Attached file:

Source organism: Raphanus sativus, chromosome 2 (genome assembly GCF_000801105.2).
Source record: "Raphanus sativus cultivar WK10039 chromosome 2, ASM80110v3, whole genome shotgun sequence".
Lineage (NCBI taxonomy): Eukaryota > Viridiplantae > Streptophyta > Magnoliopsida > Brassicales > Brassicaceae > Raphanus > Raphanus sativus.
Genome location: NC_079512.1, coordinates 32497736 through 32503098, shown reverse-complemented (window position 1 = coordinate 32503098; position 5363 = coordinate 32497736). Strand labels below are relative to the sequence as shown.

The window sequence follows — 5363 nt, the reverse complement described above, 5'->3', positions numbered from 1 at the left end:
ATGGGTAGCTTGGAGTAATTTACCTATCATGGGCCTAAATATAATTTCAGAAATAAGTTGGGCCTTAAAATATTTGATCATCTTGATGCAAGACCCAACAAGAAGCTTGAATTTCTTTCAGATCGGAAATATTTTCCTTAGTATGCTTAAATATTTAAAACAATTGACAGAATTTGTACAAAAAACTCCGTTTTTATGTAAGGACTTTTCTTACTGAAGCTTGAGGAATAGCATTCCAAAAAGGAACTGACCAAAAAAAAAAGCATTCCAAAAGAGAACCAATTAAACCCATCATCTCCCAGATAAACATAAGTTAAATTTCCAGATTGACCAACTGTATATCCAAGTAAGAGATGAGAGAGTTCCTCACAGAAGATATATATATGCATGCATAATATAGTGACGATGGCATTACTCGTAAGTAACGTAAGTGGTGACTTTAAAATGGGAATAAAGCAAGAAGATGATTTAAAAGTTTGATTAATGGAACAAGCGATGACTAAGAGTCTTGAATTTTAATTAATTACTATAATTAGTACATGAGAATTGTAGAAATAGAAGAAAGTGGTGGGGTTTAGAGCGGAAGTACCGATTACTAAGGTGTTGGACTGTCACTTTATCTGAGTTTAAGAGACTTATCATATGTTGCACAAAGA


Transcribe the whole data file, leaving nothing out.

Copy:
Source organism: Raphanus sativus, chromosome 2 (genome assembly GCF_000801105.2).
Source record: "Raphanus sativus cultivar WK10039 chromosome 2, ASM80110v3, whole genome shotgun sequence".
Lineage (NCBI taxonomy): Eukaryota > Viridiplantae > Streptophyta > Magnoliopsida > Brassicales > Brassicaceae > Raphanus > Raphanus sativus.
Genome location: NC_079512.1, coordinates 32497736 through 32503098, shown reverse-complemented (window position 1 = coordinate 32503098; position 5363 = coordinate 32497736). Strand labels below are relative to the sequence as shown.

The window sequence follows — 5363 nt, the reverse complement described above, 5'->3', positions numbered from 1 at the left end:
ATGGGTAGCTTGGAGTAATTTACCTATCATGGGCCTAAATATAATTTCAGAAATAAGTTGGGCCTTAAAATATTTGATCATCTTGATGCAAGACCCAACAAGAAGCTTGAATTTCTTTCAGATCGGAAATATTTTCCTTAGTATGCTTAAATATTTAAAACAATTGACAGAATTTGTACAAAAAACTCCGTTTTTATGTAAGGACTTTTCTTACTGAAGCTTGAGGAATAGCATTCCAAAAAGGAACTGACCAAAAAAAAAAGCATTCCAAAAGAGAACCAATTAAACCCATCATCTCCCAGATAAACATAAGTTAAATTTCCAGATTGACCAACTGTATATCCAAGTAAGAGATGAGAGAGTTCCTCACAGAAGATATATATATGCATGCATAATATAGTGACGATGGCATTACTCGTAAGTAACGTAAGTGGTGACTTTAAAATGGGAATAAAGCAAGAAGATGATTTAAAAGTTTGATTAATGGAACAAGCGATGACTAAGAGTCTTGAATTTTAATTAATTACTATAATTAGTACATGAGAATTGTAGAAATAGAAGAAAGTGGTGGGGTTTAGAGCGGAAGTACCGATTACTAAGGTGTTGGACTGTCACTTTATCTGAGTTTAAGAGACTTATCATATGTTGCACAAAGA